The Historic Fredericksburg Foundation Inc. will hold a series of three lectures in celebration of the city’s historic Renwick Courthouse beginning this Sunday.

The talks will be held from 2–4 p.m. this Sunday, Aug. 25 and Sept. 8 in the courtroom on the second floor of the courthouse at 701 Princess Anne St., and will be free and open to the public.

Renowned architect James Renwick designed the 1852 Gothic Revival courthouse, which was vacated when the city opened the new Circuit Courthouse down the street in 2014. City Council has made finding a reuse for the buildings a priority.

HFFI board member and local historian Barbra Anderson will kick off the series by giving an overview of the nearly 300-year history of Fredericksburg’s courthouse complex, which includes the former Wallace Library and a former jail. The audience will have a chance to tour the courthouse after hearing her discuss some of the conflicts, court cases, and colorful events that took place there.

A high school history teacher for nearly 20 years, Anderson also coordinates events at HFFI and researches such topics as tunnels, prohibition, shopping and floods.

On Aug. 25, National Park Service historians Noel Harrison and Eric Mink will discuss how the courthouse was turned into a Confederate barracks in 1861 and used by Union forces as a hospital after the Battle of Fredericksburg and the battles of the Wilderness and Spotsylvania Courthouse.

Mink is a graduate of what is now the University of Mary Washington, where he received a bachelor’s degree in historic preservation and American studies. For the past 25 years, he has worked on Civil War battlefields in Virginia and Pennsylvania. He currently serves as the cultural resource specialist for the Fredericksburg and Spotsylvania National Military Park. Harrison, also a UMW graduate, has worked in a variety of history and historic preservation positions in the Fredericksburg area.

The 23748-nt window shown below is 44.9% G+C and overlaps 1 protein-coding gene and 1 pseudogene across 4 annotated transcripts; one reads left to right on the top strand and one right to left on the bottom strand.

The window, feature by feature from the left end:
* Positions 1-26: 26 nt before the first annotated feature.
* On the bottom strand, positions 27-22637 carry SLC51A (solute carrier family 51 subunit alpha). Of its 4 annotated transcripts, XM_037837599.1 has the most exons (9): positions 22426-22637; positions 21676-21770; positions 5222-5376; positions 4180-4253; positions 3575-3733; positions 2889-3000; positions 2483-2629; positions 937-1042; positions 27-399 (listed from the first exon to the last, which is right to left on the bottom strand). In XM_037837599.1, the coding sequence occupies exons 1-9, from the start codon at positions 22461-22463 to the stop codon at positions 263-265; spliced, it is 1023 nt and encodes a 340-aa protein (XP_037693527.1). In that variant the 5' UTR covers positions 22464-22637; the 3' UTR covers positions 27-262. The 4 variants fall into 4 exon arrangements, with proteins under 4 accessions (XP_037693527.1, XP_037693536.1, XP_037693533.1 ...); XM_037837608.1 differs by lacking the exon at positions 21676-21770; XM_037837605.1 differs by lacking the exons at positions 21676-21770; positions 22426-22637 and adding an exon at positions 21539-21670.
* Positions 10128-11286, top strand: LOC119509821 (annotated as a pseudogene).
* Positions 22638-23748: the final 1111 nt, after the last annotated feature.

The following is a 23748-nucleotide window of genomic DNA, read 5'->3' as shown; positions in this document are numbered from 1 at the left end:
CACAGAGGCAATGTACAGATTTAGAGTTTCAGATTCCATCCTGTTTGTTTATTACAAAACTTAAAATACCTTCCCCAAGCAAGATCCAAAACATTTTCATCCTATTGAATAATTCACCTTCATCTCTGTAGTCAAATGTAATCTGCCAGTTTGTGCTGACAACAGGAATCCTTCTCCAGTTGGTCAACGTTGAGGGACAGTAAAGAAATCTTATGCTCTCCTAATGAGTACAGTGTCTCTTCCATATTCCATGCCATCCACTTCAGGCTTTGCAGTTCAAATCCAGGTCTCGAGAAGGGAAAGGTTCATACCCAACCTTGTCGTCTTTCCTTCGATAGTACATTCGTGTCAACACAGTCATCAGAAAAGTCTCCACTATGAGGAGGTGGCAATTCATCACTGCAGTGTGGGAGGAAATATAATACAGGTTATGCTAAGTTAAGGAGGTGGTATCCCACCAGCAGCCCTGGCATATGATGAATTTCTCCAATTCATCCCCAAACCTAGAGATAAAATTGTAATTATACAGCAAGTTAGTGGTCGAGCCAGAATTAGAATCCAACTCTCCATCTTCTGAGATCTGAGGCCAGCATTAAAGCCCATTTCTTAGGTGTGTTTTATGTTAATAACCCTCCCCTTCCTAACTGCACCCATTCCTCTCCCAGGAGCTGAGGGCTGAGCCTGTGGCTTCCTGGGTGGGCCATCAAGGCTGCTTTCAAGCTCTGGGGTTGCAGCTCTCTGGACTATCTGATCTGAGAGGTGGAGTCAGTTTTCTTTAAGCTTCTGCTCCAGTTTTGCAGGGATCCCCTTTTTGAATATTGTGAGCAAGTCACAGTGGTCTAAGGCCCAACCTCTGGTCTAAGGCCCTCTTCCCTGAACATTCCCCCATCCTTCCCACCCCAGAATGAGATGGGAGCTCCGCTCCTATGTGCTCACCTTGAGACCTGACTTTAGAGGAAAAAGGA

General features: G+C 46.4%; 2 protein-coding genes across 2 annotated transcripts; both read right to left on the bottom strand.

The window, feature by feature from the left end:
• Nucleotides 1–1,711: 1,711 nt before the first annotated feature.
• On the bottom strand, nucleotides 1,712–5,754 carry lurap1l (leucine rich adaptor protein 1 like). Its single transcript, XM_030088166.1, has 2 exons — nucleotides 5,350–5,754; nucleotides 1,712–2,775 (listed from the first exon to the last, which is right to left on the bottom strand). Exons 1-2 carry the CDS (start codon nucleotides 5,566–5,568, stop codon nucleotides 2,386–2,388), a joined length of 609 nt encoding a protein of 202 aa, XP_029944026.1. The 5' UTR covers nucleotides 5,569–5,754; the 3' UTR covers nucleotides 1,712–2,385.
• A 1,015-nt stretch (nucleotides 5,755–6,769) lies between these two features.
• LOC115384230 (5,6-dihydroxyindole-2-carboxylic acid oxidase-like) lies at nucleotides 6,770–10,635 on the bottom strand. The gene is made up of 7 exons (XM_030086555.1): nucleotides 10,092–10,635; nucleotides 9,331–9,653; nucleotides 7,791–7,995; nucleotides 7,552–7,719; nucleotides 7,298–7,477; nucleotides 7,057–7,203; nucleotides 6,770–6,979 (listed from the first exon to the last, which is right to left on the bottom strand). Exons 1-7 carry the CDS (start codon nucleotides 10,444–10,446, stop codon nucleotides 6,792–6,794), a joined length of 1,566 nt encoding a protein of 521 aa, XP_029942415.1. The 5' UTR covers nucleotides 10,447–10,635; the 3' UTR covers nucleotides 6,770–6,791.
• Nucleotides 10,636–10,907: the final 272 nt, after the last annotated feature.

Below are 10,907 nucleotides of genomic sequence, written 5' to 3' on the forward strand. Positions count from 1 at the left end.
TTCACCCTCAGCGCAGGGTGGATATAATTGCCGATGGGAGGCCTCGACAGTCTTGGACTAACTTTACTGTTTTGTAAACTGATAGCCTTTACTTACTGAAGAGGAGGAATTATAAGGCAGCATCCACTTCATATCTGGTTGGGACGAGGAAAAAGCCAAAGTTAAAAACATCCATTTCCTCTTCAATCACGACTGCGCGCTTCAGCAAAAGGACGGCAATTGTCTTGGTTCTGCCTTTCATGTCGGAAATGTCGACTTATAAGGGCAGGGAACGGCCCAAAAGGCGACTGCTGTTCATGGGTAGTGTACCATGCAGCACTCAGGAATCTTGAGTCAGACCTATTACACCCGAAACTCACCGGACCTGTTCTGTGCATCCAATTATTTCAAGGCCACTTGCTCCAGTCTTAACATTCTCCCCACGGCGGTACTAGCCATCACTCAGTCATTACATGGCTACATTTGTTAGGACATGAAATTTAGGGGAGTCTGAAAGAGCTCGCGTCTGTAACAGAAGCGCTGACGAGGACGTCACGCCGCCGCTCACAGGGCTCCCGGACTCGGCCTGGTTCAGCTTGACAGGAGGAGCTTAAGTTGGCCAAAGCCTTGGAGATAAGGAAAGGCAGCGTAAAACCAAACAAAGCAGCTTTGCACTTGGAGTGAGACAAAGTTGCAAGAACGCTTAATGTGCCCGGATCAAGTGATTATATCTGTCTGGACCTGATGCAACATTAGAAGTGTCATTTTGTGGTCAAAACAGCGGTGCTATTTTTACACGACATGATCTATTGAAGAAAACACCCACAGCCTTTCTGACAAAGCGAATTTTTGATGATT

On Sept. 8, Richard Guy Wilson, the Commonwealth Professor of Architectural History at the University of Virginia, will examine the courthouse in the context of Renwick’s career and legacy. Renwick designed some of the most famous buildings in America, including the Smithsonian Castle in Washington, St. Patrick’s Cathedral in New York City, and many other noted religious and public buildings. The Encyclopedia of American Architecture calls him “one of the most successful American architects of his time.”

Wilson’s specialty is the architecture, design and art of the 18th to the 20th century both in America and abroad. He has been the curator and author for several major museum exhibitions, and is a frequent lecturer at universities and the author or co-author of 16 books that deal with American and modern architecture.

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Cathy Jett: 540/374-5407

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